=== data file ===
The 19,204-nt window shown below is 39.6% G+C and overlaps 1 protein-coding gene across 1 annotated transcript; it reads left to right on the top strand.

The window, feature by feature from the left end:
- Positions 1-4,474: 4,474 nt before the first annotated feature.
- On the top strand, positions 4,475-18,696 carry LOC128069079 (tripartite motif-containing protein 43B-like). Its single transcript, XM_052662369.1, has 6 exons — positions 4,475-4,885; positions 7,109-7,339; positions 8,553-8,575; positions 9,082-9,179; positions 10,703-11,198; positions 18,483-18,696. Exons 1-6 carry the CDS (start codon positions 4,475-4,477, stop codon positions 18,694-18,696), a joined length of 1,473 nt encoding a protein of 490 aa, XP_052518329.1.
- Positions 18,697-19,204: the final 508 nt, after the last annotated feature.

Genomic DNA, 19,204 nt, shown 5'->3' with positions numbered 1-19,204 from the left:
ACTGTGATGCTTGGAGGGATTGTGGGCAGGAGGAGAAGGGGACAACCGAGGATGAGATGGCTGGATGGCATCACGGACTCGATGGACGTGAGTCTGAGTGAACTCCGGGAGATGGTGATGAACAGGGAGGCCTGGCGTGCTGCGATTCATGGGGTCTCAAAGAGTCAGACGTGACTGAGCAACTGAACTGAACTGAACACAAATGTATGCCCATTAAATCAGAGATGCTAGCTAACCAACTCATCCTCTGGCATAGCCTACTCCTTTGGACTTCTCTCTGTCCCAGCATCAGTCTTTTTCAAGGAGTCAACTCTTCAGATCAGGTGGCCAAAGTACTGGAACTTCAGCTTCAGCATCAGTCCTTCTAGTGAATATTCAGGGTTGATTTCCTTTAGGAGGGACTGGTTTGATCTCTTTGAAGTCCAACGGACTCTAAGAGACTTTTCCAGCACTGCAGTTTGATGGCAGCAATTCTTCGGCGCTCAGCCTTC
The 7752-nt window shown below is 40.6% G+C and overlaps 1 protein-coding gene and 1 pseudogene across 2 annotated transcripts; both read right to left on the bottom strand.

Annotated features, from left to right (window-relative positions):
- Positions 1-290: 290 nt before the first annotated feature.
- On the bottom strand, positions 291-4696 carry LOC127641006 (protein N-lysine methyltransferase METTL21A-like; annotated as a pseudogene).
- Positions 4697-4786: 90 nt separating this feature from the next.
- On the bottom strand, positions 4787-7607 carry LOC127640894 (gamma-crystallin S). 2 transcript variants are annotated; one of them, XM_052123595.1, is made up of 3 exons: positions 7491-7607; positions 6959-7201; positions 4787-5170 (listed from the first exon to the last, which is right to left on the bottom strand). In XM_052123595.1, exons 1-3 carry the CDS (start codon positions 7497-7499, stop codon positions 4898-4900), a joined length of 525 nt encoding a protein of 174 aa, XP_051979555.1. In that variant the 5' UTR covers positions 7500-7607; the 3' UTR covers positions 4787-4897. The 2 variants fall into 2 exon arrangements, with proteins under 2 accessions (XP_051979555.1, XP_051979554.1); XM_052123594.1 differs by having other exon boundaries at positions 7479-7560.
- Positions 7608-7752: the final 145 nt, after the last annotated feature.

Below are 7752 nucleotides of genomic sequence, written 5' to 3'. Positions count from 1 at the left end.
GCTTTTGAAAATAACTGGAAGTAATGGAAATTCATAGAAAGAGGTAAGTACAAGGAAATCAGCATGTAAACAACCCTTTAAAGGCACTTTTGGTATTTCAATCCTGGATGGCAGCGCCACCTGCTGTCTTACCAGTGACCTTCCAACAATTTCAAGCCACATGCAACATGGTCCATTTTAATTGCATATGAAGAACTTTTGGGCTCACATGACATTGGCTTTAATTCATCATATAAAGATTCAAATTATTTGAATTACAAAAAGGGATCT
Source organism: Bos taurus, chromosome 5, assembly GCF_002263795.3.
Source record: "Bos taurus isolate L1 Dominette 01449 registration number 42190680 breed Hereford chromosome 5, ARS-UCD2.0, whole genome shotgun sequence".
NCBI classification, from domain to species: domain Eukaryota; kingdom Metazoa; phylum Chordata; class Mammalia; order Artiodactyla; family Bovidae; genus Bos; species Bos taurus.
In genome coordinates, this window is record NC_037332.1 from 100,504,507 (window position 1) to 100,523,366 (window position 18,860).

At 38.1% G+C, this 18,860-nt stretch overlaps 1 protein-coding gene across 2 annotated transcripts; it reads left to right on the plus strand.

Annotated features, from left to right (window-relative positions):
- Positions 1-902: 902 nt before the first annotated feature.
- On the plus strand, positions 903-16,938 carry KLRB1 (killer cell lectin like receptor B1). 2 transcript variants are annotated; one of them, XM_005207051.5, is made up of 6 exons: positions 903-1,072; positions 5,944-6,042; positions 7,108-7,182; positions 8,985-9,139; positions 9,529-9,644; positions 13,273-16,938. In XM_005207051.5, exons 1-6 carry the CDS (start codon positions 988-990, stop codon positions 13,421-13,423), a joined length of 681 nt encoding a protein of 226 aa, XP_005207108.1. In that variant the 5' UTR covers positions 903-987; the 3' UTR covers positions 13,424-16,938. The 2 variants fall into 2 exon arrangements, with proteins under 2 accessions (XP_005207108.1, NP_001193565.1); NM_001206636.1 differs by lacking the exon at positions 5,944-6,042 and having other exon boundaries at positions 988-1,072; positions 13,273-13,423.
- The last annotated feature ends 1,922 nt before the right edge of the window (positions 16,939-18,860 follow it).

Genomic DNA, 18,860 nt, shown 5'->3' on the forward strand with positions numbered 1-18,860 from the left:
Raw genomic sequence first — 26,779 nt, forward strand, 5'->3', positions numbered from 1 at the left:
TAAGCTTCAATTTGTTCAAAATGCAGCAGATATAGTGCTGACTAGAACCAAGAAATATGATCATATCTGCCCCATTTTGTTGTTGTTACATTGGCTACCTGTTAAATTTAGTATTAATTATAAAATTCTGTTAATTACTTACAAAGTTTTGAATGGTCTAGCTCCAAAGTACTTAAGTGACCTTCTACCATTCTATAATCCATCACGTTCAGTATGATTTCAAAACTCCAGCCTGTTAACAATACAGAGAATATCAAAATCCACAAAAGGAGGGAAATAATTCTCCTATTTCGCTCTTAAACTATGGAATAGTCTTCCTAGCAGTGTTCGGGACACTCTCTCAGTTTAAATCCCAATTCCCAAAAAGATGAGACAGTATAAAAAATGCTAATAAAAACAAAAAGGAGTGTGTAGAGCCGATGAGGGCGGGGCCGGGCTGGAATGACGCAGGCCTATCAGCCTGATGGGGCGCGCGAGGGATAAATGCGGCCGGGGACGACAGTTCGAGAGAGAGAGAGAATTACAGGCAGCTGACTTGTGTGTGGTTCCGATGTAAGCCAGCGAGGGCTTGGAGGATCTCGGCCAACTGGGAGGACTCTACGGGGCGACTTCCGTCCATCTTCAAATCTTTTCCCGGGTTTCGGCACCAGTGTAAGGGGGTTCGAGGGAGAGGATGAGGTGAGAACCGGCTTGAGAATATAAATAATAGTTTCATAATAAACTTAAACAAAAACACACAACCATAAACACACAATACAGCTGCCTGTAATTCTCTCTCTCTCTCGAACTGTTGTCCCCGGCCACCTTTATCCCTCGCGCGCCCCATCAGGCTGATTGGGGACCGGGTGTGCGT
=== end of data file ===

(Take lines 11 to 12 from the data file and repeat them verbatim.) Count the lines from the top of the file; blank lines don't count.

- On the bottom strand, positions 291-4696 carry LOC127641006 (protein N-lysine methyltransferase METTL21A-like; annotated as a pseudogene).
- Positions 4697-4786: 90 nt separating this feature from the next.